WASHINGTON Bankers were jolted last month by an updated Office of the Comptroller of the Currency supervision handbook that suggested a major shift in how examiners view overdraft regulation.
The agency's Feb. 11 "Comptroller's Handbook" classified overdraft programs as an extension of credit and placed it under the same requirements as a payday loan or deposit-related credit product. Such a change would force banks to, among other things, apply underwriting standards and go beyond overdraft restrictions enacted in 2010.
But the OCC abruptly removed the handbook online after bankers objected and issued a new version of the handbook last week that eliminated any suggestion the agency was trying to treat overdraft programs under the exact same requirements as other deposit-related credit products. Still, the incident left bankers scratching their heads.
"This was highly, highly unusual. There was nothing in the OCC's transmittal of the booklet that indicated it was their intent to announce new supervisory expectations regarding overdraft services and we've never seen anything like that before," said Ginny O'Neill, a vice president and assistant chief regulatory counsel at the American Bankers Association. "We wrote to them and asked if that was their intent, suspecting it was more of an oversight. They were responsive and revised it within two weeks, which we appreciate."
At issue was how the Feb. 11 handbook treated overdraft programs. By viewing overdraft as deposit-related consumer credit under the same guidelines as other products, the agency was making it subject to new changes, including mandating that banks perform an ability-to-repay assessment, set limits on fees and get customers permission before offering such protection, bankers said.
Under 2010 rules, banks already must get customers' permission for most overdraft programs, but some types of credit, including checking and deposit advance products, are explicitly exempted. Some banks read the handbook as saying that there was now an opt-in requirement for all types of consumer deposit-related credit.
As a result, the OCC reissued its supervision manual on March 6, restructuring the handbook to break out overdraft programs separately and detail supervision requirements for each type of deposit product. In its press release last week, the agency clarified that it was not trying to make a policy change.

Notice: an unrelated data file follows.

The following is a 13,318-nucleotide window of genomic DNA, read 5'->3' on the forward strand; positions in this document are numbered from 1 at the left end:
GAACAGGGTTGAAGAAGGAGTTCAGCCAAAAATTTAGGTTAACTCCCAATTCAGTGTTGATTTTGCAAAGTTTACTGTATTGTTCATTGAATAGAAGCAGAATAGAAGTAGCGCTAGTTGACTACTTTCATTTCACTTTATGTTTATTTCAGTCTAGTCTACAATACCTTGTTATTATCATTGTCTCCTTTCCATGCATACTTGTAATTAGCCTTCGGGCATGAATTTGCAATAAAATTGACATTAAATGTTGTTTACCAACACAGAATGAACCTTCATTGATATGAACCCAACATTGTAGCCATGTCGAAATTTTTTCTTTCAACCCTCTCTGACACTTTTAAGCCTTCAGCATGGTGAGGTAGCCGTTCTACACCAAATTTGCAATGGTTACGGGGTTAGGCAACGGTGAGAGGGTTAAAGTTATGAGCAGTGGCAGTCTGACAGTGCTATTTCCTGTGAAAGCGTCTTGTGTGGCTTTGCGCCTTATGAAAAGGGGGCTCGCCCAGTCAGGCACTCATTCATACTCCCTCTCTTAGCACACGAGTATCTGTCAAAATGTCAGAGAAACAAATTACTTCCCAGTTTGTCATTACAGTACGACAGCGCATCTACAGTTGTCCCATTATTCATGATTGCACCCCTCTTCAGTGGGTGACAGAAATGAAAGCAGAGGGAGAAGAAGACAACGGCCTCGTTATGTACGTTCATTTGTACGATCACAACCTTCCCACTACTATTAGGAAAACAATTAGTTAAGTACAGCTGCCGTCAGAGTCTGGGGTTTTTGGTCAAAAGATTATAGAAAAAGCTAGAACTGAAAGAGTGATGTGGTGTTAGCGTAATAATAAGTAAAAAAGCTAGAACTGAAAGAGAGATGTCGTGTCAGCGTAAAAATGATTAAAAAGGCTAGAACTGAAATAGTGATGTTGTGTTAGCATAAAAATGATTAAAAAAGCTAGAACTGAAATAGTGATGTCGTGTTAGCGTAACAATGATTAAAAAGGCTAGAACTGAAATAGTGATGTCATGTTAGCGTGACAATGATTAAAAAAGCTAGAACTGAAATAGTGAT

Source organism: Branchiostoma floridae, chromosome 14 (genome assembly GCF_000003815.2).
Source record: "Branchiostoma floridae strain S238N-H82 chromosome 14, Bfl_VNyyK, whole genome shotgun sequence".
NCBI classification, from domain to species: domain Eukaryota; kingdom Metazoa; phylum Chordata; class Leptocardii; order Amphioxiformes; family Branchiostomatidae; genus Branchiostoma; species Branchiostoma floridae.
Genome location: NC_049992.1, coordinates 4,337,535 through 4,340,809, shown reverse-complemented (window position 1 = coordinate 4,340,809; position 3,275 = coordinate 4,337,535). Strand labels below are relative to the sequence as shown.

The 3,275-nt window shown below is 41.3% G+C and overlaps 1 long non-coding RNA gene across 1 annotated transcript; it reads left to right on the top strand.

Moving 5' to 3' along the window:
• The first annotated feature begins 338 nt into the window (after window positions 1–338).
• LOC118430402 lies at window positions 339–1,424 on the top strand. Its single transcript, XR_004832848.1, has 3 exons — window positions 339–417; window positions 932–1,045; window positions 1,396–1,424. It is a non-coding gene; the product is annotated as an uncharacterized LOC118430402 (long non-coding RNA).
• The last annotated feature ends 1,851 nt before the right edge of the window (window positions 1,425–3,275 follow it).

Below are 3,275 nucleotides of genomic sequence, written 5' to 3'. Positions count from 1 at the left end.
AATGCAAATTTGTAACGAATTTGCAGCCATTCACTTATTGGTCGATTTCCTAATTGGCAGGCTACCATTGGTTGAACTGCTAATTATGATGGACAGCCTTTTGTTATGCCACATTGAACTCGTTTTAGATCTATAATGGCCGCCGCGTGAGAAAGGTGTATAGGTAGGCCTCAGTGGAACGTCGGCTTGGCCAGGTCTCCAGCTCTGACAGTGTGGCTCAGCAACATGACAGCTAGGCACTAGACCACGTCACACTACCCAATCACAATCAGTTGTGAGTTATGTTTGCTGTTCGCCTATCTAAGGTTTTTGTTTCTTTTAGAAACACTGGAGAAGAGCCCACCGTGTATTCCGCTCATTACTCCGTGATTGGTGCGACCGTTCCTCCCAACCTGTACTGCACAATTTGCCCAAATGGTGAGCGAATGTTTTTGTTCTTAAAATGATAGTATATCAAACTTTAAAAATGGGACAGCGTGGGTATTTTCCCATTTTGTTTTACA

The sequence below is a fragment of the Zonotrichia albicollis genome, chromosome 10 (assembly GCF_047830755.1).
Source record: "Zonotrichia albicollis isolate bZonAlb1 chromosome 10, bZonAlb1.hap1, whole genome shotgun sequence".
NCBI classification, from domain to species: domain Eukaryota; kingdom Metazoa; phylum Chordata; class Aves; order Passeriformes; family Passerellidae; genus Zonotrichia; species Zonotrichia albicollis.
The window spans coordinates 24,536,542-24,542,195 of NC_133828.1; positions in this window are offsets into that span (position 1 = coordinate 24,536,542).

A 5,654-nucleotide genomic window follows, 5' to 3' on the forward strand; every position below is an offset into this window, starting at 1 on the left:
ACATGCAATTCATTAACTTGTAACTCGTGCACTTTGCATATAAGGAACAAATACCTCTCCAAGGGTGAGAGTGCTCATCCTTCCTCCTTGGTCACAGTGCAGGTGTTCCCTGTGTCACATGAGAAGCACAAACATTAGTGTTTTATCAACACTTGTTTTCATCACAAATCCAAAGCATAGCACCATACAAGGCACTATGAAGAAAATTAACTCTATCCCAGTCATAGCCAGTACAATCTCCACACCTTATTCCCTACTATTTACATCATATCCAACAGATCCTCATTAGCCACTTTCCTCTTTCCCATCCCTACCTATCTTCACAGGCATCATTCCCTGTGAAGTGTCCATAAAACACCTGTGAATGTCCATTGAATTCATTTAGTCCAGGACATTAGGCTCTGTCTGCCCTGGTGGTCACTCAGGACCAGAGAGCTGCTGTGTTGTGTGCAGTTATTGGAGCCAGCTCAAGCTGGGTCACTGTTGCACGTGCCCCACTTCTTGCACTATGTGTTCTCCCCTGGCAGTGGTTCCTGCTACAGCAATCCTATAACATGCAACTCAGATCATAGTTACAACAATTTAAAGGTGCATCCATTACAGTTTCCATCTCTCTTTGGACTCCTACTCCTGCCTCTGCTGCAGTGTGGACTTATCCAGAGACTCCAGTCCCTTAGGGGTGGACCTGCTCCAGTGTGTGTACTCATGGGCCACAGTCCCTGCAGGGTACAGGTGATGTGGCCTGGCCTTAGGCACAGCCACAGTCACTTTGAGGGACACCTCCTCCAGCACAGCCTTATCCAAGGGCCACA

"When the previous version was removed from the OCC Web site, the agency revised the booklet, with technical edits throughout the document, to clarify and restate existing law, regulations, and policy, and to clarify what existing guidance applies to each Deposit-Related Credit product or service," said an OCC spokesperson. "The edits help prevent the misperception that the booklet establishes new policy."
It's unclear why the controversial section on deposit-related consumer credit was put in the Feb. 11 handbook in the first place whether it was simply an accidental oversight or if someone within the OCC has a different mindset for how overdraft should be viewed by examiners.
At this point, bankers deferred speculation and are just thankful that the OCC was quick to remove the section in question.
"The OCC noticed that its February 11th revision of its Comptroller's Handbook was inconsistent with current policy," said David Pommerehn, vice president and senior counsel at the Consumer Bankers Association. "Much to the credit of the agency, they removed the handbook immediately, revised it, and published a new version in line with current policy considerations around deposit related products and services. We applaud the OCC for its quick reaction to this issue."
The timing is uncanny considering the Consumer Financial Protection Bureau is slated to propose additional overdraft regulation later this year. Some observers have speculated that the CFPB could broaden current overdraft regulation to cover more transactions, including deposit-advance products, as well as require an ability-to-repay analysis.
In the meantime, the OCC emphasized that if it is seeking to change any rules, it will not do so through its handbook.
"Comptroller's Handbook booklets are used by OCC examiners to guide their examination of national bank and federal savings association activities," the OCC spokesperson said. "The booklets are intended to summarize existing policy, laws, and regulations, and they are not intended to establish new policy."